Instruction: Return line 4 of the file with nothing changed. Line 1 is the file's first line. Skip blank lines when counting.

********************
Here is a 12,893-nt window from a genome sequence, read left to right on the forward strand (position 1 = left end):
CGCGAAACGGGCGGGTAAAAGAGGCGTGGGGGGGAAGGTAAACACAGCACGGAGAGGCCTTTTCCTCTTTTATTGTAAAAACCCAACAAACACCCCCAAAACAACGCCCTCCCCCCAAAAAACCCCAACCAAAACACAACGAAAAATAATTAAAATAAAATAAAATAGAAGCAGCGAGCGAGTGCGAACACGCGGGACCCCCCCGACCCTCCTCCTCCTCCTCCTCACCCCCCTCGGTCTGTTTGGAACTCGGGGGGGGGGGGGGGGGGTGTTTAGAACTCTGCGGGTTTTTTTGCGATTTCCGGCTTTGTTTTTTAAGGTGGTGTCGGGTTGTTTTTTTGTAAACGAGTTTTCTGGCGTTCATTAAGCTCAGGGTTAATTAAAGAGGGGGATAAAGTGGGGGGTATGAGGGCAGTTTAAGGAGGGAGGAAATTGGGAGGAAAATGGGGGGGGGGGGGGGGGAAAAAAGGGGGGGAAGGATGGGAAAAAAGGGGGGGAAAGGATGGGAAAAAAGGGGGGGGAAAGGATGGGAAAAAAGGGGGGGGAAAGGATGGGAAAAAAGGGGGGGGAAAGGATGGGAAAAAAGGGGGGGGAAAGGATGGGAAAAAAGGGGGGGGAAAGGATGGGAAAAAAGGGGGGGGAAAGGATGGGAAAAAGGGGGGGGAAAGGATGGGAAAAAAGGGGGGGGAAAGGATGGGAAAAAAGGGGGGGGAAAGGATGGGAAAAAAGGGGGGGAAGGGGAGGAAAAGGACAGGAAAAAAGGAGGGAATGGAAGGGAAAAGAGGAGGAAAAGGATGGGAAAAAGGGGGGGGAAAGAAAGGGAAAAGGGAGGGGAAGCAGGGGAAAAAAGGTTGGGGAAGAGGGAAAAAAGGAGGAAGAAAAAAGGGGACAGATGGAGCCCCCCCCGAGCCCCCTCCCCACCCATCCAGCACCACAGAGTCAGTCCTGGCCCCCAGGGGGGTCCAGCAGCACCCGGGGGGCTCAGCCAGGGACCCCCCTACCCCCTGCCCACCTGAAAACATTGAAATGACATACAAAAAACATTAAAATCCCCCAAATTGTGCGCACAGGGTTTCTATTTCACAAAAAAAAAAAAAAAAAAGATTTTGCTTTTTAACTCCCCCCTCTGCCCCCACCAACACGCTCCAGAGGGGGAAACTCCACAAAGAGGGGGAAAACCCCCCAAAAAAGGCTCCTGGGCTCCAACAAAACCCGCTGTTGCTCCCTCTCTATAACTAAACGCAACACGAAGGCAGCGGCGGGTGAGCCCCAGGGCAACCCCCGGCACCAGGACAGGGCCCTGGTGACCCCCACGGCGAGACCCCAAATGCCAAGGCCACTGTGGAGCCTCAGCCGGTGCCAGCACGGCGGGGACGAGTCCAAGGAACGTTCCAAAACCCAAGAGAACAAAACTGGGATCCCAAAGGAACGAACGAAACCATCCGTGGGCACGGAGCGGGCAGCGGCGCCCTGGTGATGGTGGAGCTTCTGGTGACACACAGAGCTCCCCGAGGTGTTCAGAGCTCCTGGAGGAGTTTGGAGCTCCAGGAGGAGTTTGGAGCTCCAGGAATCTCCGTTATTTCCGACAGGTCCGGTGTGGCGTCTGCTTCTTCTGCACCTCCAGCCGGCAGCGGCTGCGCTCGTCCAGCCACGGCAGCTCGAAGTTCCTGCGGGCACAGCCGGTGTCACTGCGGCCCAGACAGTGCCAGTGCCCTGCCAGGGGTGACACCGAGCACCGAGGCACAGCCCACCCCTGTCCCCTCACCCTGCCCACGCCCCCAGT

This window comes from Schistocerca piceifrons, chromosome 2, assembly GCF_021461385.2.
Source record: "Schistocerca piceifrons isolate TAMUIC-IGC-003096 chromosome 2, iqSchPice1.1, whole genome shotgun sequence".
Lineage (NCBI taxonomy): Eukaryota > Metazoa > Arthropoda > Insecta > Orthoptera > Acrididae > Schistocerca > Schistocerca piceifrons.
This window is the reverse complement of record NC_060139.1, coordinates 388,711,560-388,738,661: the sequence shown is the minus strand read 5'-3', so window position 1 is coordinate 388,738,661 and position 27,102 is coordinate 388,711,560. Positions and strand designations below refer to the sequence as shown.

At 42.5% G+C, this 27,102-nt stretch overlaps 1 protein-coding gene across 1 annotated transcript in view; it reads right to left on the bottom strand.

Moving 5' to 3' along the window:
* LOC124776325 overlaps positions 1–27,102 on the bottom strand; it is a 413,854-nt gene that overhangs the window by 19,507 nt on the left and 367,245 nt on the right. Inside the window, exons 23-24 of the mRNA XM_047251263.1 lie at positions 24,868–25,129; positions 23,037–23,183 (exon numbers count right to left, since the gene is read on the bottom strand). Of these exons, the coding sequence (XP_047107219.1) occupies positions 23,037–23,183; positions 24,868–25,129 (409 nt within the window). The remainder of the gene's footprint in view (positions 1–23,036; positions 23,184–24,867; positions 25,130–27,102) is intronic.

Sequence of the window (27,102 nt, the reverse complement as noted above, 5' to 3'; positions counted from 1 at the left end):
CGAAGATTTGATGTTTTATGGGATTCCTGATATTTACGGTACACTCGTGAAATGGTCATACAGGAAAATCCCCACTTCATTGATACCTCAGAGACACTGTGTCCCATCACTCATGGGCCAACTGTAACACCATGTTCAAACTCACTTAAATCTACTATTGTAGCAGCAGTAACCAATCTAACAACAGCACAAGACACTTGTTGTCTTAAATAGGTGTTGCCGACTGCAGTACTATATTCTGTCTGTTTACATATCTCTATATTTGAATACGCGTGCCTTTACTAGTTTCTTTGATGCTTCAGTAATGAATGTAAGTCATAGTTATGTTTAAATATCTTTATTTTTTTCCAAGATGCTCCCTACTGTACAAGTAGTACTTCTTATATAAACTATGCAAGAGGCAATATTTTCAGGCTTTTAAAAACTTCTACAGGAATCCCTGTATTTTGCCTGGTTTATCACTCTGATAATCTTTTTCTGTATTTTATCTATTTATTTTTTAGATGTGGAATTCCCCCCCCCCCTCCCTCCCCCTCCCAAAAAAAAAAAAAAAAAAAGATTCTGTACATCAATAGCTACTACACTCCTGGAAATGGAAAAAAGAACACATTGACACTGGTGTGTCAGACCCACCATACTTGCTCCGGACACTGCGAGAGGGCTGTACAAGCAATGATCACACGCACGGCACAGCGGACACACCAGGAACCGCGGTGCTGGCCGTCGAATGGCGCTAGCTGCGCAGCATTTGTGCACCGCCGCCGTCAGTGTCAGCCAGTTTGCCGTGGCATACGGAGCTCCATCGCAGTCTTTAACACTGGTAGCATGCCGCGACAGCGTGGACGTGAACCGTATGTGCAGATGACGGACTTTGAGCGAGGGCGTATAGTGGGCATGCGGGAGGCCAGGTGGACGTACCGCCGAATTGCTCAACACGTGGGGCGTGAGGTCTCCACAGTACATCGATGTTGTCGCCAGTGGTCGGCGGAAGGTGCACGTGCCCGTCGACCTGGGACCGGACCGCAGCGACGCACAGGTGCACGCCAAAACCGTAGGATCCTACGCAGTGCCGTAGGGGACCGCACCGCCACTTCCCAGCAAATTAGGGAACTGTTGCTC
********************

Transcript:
Source record: "Schistocerca piceifrons isolate TAMUIC-IGC-003096 chromosome 2, iqSchPice1.1, whole genome shotgun sequence".